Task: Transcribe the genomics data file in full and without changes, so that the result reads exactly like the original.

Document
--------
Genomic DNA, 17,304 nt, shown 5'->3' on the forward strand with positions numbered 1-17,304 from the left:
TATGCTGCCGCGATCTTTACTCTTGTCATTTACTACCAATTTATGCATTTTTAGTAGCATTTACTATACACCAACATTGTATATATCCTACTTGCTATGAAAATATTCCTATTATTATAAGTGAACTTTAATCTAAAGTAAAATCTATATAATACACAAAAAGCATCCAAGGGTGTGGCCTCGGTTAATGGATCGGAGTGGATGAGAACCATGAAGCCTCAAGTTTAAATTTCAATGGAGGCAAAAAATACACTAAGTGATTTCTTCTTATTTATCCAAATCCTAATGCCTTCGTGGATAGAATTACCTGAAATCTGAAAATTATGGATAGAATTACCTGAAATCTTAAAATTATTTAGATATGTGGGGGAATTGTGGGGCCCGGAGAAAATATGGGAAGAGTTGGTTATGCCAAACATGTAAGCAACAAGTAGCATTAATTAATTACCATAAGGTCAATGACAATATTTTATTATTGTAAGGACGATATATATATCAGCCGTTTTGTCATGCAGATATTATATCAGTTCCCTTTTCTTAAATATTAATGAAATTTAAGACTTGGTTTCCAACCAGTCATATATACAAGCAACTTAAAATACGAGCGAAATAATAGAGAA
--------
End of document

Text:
Genomic DNA, 17,304 nt, shown 5'->3' on the forward strand with positions numbered 1-17,304 from the left:
TATGCTGCCGCGATCTTTACTCTTGTCATTTACTACCAATTTATGCATTTTTAGTAGCATTTACTATACACCAACATTGTATATATCCTACTTGCTATGAAAATATTCCTATTATTATAAGTGAACTTTAATCTAAAGTAAAATCTATATAATACACAAAAAGCATCCAAGGGTGTGGCCTCGGTTAATGGATCGGAGTGGATGAGAACCATGAAGCCTCAAGTTTAAATTTCAATGGAGGCAAAAAATACACTAAGTGATTTCTTCTTATTTATCCAAATCCTAATGCCTTCGTGGATAGAATTACCTGAAATCTGAAAATTATGGATAGAATTACCTGAAATCTTAAAATTATTTAGATATGTGGGGGAATTGTGGGGCCCGGAGAAAATATGGGAAGAGTTGGTTATGCCAAACATGTAAGCAACAAGTAGCATTAATTAATTACCATAAGGTCAATGACAATATTTTATTATTGTAAGGACGATATATATATCAGCCGTTTTGTCATGCAGATATTATATCAGTTCCCTTTTCTTAAATATTAATGAAATTTAAGACTTGGTTTCCAACCAGTCATATATACAAGCAACTTAAAATACGAGCGAAATAATAGAGAA